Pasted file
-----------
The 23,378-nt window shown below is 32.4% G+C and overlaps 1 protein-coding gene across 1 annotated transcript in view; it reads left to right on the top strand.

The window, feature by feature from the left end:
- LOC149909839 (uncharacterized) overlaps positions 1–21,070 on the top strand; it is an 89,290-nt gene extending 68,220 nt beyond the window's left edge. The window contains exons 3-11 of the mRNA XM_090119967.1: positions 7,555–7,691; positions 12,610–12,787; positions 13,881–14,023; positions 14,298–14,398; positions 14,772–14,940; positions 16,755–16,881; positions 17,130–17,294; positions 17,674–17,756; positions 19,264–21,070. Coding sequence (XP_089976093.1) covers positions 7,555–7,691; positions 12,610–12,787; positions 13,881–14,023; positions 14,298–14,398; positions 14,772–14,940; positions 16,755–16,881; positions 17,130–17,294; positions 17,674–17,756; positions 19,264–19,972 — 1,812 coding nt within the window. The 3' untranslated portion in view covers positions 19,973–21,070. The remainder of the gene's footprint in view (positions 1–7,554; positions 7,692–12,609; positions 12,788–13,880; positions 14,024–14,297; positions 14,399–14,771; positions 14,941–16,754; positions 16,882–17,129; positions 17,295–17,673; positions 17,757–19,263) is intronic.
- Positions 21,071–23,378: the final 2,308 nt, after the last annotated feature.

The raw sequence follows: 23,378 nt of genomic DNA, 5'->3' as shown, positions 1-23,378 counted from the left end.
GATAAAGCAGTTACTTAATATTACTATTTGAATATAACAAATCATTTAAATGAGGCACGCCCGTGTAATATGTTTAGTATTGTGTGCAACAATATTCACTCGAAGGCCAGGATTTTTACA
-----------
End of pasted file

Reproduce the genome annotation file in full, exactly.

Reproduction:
The 23,378-nt window shown below is 32.4% G+C and overlaps 1 protein-coding gene across 1 annotated transcript in view; it reads left to right on the top strand.

The window, feature by feature from the left end:
- LOC149909839 (uncharacterized) overlaps positions 1–21,070 on the top strand; it is an 89,290-nt gene extending 68,220 nt beyond the window's left edge. The window contains exons 3-11 of the mRNA XM_090119967.1: positions 7,555–7,691; positions 12,610–12,787; positions 13,881–14,023; positions 14,298–14,398; positions 14,772–14,940; positions 16,755–16,881; positions 17,130–17,294; positions 17,674–17,756; positions 19,264–21,070. Coding sequence (XP_089976093.1) covers positions 7,555–7,691; positions 12,610–12,787; positions 13,881–14,023; positions 14,298–14,398; positions 14,772–14,940; positions 16,755–16,881; positions 17,130–17,294; positions 17,674–17,756; positions 19,264–19,972 — 1,812 coding nt within the window. The 3' untranslated portion in view covers positions 19,973–21,070. The remainder of the gene's footprint in view (positions 1–7,554; positions 7,692–12,609; positions 12,788–13,880; positions 14,024–14,297; positions 14,399–14,771; positions 14,941–16,754; positions 16,882–17,129; positions 17,295–17,673; positions 17,757–19,263) is intronic.
- Positions 21,071–23,378: the final 2,308 nt, after the last annotated feature.

The raw sequence follows: 23,378 nt of genomic DNA, 5'->3' as shown, positions 1-23,378 counted from the left end.
GATAAAGCAGTTACTTAATATTACTATTTGAATATAACAAATCATTTAAATGAGGCACGCCCGTGTAATATGTTTAGTATTGTGTGCAACAATATTCACTCGAAGGCCAGGATTTTTACA